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Franchise tag: Would Giants use tag on Jason Pierre-Paul?

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Clock is ticking, and to keep him Giants might have no choice

NFL: Philadelphia Eagles at New York Giants
Jason Pierre-Paul
William Hauser-USA TODAY Sports

Wednesday is the first day NFL teams can use the franchise or transition tag on players, which means the New York Giants and Jason Pierre-Paul are on the clock. Teams have until 4 p.m. ET on March 1 to designate franchise or transition players. Would the Giants use the franchise tag on Pierre-Paul if a long-term deal appears unlikely?

How the tag works

A refresher, courtesy of SB Nation:

The franchise tag is essentially a one-year contract that guarantees a predetermined salary for players. The salary amount is set by the averaging the top five salaries by position, or if it’s higher, 120 percent of a player’s salary the previous season. So players like quarterbacks and defensive ends will have a much higher tag salary than positions like kicker or punter.

Teams can only use the tag once per year. There are three different types of tags a team can assign.

Exclusive: Just what the name implies. The player is locked into his team and cannot negotiate with any other team during the free agency period.

Non-exclusive: The player is allowed to negotiate with other teams, but if a competing team makes a free agent offer, the original team has the right to match it. If they don’t match the offer, they get two first-round picks in compensation. In other words, this is basically a convoluted trade scenario.

Transition tag: Similar to the non-exclusive tag, except the player gets paid an average of the top 10 salaries at his position, rather than top five. Transition-tagged players are free to negotiate with other teams, but unlike non-exclusive players, the original team gets no compensation if it fails to match an offer.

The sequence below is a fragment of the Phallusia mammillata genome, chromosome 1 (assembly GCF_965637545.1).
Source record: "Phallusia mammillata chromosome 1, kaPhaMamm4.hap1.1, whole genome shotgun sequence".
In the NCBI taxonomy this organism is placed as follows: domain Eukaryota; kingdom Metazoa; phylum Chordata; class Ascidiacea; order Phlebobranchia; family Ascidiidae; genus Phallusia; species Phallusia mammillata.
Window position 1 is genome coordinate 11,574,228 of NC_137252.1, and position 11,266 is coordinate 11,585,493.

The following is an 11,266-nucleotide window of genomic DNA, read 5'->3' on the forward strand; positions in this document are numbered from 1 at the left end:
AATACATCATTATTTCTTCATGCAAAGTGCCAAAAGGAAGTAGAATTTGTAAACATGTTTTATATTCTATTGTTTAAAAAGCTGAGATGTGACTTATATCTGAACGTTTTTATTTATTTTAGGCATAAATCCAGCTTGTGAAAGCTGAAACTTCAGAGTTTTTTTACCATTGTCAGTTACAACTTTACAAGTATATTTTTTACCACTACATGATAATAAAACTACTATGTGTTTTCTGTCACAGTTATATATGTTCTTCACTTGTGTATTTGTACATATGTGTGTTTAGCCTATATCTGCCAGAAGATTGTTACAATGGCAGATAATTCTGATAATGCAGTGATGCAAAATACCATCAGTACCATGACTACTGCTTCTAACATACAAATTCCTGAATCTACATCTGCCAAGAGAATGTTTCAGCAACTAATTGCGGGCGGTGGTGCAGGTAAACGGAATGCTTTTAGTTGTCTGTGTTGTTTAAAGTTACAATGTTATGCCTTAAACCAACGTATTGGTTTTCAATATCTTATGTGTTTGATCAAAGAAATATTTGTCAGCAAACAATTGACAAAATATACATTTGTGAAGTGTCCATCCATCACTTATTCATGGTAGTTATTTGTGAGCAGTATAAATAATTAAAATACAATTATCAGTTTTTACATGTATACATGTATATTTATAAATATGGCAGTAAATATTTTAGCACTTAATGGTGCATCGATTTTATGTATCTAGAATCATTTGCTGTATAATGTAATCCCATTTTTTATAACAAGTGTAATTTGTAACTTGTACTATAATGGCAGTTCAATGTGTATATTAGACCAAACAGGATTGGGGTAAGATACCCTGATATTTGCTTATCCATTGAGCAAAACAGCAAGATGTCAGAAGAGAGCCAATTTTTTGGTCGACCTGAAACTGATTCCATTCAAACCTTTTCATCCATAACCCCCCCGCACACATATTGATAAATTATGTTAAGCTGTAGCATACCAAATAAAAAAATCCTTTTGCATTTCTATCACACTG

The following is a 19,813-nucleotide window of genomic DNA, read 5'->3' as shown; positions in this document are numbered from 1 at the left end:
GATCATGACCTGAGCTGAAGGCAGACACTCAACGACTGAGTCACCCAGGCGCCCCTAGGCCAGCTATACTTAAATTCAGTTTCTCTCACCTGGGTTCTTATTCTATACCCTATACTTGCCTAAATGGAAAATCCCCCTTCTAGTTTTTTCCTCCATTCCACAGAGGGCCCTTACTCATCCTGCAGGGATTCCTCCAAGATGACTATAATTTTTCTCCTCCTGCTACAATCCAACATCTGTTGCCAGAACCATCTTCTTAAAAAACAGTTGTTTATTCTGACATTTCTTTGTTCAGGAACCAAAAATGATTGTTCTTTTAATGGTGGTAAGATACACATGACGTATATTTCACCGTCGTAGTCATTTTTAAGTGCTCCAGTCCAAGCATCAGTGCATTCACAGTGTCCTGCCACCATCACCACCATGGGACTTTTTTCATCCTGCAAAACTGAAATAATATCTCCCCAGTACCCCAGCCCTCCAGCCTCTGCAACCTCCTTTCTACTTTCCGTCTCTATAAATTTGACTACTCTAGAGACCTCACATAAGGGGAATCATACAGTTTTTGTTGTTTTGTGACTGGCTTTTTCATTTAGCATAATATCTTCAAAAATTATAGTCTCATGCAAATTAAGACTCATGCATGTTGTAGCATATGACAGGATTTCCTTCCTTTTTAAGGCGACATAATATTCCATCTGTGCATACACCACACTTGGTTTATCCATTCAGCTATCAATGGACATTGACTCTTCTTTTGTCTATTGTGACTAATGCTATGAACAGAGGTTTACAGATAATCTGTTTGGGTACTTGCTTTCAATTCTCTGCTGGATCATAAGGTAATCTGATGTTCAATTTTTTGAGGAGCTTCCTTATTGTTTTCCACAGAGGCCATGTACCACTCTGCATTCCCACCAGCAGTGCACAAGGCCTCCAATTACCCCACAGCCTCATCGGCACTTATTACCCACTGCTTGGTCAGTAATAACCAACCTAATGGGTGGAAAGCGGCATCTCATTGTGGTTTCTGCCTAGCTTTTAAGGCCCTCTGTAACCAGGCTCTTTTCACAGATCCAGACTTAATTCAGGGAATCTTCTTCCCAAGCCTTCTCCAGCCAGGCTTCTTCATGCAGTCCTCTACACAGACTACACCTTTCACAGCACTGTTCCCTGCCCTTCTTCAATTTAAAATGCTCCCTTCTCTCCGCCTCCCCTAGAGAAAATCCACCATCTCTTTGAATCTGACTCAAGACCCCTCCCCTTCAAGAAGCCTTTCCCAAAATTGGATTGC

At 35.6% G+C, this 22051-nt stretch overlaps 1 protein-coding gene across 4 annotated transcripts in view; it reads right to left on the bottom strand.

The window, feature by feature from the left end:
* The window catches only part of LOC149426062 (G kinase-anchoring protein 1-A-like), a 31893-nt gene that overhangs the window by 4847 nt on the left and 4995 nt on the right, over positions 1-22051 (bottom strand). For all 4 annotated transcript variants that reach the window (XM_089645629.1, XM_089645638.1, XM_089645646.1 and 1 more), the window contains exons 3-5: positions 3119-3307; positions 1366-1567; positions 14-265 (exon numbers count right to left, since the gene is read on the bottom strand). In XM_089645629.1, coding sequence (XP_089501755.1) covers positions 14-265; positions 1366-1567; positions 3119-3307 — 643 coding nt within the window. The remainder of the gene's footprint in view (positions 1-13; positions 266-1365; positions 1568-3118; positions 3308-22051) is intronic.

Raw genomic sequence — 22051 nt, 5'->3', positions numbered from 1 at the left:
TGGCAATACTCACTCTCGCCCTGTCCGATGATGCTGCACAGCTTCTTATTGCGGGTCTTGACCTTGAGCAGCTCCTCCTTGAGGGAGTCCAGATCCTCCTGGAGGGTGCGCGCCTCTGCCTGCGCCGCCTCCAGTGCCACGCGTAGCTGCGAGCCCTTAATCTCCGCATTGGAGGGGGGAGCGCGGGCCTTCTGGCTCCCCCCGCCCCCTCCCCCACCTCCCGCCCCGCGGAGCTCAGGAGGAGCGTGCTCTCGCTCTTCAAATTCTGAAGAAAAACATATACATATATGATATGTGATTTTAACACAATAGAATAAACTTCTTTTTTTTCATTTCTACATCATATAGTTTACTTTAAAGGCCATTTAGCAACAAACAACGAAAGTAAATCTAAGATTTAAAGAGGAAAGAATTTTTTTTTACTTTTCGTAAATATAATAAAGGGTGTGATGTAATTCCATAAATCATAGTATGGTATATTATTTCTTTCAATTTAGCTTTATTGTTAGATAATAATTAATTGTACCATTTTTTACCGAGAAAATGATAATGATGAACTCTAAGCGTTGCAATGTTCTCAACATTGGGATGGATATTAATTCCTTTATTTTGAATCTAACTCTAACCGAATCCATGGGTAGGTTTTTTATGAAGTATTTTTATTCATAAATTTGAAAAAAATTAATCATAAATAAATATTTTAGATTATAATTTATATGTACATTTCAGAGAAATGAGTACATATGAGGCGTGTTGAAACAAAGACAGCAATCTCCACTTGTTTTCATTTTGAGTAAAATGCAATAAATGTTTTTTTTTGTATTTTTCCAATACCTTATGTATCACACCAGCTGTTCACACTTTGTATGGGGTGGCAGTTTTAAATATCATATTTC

If a team tags a player the two sides have until July 15 to work out a long-term deal. Failing that, the player is locked into a one-year deal at the value of the tag for his position.

About Pierre-Paul

The Giants face a difficult decision with Pierre-Paul. The 28-year-old has been hoping for a big long-term pay day since the end of the 2014 season. The Giants initially tagged him in 2015 before his fireworks injury and he played on a one-year deal worth $10 million last season.

He is set to hit the open market March 9 for what could be his final chance at that rich long-term contract. The Giants are expected to make an effort to sign him before free agency begins.

The franchise tag for defensive ends is expected to be $17 million for the 2017 season. As Pat Traina pointed out during this week’s Big Blue Chat podcast, however, it would likely be in Pierre-Paul’s best interest to see what his value is on the open market.

Pierre-Paul has already said he won’t sign another one-year contract. If the Giants tag him, though, he won’t have much choice should he and the Giants not reach a long-term deal. It would be sign and play the season for the $17 million or hold out and perhaps sit out the season.

The Giants might have no choice

The 2017 salary cap is estimated at $168 million and the should are expected to have in the neighborhood of $33 million to spend, not counting the more than $5 million they will need to sign rookies. Quite obviously, chewing up half of that by tagging Pierre-Paul is something they would prefer not to do. That would seriously handicap their ability to make any other big moves.

Will they have a choice? NFL.com says “Letting him walk away in free agency, with defensive tackle Johnathan Hankins also up, would be even tougher.” SB Nation and SNY’s Ralph Vacchiano also believe the Giants will tag Pierre-Paul if they have to.

Problem is, as much as they might justifiably not be willing to give Pierre-Paul a deal similar to the five-year, $85 million ($52.5 million guaranteed) they gave Olivier Vernon a year ago, they can’t replace Pierre-Paul’s production. He finished with seven sacks in 12 games last year, is still one of the best 4-3 defensive ends in the league against the run and played nearly every snap until missing the final four games.

Romeo Okwara and Owa Odighizuwa can’t do what Pierre-Paul does. There is no free agent defensive end close to his ability level. What the Giants might be able to get from the draft is an unknown.

Neither side would be happy about using the tag, but if they don’t the Giants likely will have to face the very real possibility Pierre-Paul will be playing elsewhere next season.


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